provided by Smithsonian Contributions to Botany
Amblystegium serpens (Hedw.) B.S.G., Byrol. Eur. 6:53, 1853 (fasc. 55–56, Mon. 9.3).
Hypnum serpens Hedw., Sp. Musc. 268, 1801. [Original material: England, coll. Dillen.]
Very small, slender, yellowish green plants, with irregularly pinnate, often erect branches. Leaves to 1.0 mm long, 0.4 mm wide, being smaller on branches, appressed or erect-spreading, slightly more spreading when moist, slenderly acute or acuminate; margins serrulate distally; costae ending near midleaf; median cells of lamina 15–20 μm long, 5–7 μm wide, some very slightly papillose at upper ends; alar cells subquadrate, 7 μm wide, 7–10 μm long. Autoicous. Setae ca. 7 mm long. Capsule urn ca. 1.0 mm long; peristome with cilia in groups of 1–3; spores 11–15 μm in diameter, nearly smooth.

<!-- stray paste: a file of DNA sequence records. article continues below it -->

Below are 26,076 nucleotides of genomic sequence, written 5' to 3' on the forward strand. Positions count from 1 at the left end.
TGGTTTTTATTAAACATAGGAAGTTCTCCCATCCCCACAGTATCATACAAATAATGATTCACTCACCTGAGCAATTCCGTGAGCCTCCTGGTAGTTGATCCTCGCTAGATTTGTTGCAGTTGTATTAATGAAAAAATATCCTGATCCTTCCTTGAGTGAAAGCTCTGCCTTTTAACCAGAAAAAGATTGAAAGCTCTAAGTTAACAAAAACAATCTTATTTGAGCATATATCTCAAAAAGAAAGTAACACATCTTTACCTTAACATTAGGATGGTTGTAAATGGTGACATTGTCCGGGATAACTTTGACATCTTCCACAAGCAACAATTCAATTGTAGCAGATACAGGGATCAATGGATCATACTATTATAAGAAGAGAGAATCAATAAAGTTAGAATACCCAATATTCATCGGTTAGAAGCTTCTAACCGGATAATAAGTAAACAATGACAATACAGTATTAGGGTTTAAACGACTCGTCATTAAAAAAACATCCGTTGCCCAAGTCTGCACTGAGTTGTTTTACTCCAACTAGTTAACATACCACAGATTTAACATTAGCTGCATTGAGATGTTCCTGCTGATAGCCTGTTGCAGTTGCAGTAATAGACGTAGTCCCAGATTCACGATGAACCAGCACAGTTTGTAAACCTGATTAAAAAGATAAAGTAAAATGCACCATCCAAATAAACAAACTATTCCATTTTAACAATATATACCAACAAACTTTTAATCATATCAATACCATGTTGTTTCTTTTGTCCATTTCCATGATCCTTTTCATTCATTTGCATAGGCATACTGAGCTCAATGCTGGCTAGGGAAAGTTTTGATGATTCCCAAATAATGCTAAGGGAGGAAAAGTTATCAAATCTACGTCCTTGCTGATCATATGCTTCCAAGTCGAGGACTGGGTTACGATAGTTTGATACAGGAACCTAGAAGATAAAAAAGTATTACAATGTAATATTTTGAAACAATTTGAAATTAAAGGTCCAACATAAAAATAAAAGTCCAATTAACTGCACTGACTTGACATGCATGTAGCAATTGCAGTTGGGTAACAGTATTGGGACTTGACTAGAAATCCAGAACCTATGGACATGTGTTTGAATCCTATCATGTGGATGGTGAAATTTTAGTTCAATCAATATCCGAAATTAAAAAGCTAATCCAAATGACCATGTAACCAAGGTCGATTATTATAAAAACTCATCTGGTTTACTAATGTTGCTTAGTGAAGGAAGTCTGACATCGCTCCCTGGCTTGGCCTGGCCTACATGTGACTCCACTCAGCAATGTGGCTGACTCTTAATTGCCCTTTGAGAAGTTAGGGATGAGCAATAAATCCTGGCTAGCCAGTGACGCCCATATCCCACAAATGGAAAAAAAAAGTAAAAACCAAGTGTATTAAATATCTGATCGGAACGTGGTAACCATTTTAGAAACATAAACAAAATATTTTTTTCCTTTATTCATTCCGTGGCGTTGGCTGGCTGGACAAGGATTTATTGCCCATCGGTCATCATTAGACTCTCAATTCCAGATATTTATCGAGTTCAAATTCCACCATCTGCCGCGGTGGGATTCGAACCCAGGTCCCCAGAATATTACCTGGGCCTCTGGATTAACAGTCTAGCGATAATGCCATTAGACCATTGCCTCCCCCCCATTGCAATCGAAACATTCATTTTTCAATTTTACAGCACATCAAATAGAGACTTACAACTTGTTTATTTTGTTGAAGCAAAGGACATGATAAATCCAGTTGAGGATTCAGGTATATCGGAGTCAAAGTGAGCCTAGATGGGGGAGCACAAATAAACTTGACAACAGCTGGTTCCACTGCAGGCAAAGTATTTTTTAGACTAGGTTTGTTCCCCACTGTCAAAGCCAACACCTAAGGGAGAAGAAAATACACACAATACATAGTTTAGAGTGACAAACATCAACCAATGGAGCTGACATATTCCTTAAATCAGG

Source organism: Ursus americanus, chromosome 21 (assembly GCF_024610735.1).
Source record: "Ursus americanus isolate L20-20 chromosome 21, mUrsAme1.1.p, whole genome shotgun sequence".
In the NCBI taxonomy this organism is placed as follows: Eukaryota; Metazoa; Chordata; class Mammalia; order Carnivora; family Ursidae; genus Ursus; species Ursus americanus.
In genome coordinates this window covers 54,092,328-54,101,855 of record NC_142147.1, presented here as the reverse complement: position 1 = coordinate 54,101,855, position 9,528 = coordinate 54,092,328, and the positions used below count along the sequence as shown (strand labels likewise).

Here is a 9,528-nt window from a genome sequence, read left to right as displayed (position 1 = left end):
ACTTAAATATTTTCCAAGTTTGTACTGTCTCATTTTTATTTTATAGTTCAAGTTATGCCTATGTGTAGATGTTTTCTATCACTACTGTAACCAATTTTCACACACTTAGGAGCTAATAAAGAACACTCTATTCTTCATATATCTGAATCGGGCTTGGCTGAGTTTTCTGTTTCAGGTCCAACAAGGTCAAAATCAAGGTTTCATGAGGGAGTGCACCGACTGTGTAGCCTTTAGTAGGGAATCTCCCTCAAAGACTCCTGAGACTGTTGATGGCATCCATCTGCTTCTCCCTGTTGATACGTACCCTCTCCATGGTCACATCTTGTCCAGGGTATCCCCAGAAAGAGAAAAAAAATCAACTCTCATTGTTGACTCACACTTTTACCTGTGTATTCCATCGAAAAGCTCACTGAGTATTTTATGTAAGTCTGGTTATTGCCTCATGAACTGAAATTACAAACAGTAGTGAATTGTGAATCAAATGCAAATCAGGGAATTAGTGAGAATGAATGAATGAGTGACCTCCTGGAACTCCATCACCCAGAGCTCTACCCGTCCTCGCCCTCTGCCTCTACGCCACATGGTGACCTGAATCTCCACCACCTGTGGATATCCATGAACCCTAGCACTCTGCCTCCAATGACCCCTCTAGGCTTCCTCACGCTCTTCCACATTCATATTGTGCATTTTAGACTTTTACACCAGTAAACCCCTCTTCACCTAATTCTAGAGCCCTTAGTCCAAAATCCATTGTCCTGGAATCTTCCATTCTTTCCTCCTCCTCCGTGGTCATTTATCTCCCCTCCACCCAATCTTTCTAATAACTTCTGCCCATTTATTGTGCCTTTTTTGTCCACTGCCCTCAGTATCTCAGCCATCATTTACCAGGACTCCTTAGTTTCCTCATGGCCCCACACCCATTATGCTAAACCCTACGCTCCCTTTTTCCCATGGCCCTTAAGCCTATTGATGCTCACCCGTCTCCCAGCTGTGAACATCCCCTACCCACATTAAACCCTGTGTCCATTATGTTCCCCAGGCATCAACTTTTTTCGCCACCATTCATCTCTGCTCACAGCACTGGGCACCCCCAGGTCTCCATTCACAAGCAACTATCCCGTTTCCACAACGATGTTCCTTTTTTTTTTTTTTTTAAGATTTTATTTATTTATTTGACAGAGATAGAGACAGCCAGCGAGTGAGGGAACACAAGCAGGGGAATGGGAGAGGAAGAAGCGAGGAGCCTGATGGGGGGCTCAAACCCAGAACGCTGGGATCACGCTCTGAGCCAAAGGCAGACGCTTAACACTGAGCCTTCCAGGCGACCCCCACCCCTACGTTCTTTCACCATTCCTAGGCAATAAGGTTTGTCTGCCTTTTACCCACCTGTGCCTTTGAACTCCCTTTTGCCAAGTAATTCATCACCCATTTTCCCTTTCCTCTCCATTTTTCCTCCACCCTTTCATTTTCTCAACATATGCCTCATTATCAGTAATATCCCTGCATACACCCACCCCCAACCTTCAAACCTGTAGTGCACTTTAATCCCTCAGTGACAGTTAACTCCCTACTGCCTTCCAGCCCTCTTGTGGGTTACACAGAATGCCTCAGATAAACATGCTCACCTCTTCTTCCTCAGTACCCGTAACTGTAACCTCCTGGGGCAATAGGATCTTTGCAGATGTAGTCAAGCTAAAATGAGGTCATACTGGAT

MAS A TIERRA: West slope of Cordon Salsipuedes, ca. 1800 ft, H. & E. 309 part.
The species is distributed over most of the north temperate region and in New Zealand and the Falkland Islands to the south. It has not been previously reported from Juan Fernandez. The Juan Fernandez material has many parts (such as leaf cells, setae, and capsules) about half the size given for A. serpens. The species usually has leaf cells 30–110 μm long, setae 1.0–1.5 cm long, and capsule urns 1.5–2.0 mm long. Some distinction may eventually be necessary.
- bibliographic citation
- Robinson, Harold E. 1975. "The mosses of Juan Fernandez Islands." Smithsonian Contributions to Botany. 1-88. https://doi.org/10.5479/si.0081024X.27
Amblystegium serpens: Brief Summary
provided by wikipedia EN
Amblystegium serpens, also known as the creeping feathermoss or nano moss, is a species of moss. It is a common species in Britain.
The species is pleurocarpous in form, with ovate to lanceolate leaves which end in a fine acute point. It forms creeping mats on decaying tree stumps, hedgebanks and other shaded sites.
It can live under water, and is used as a plant in some home aquariums.
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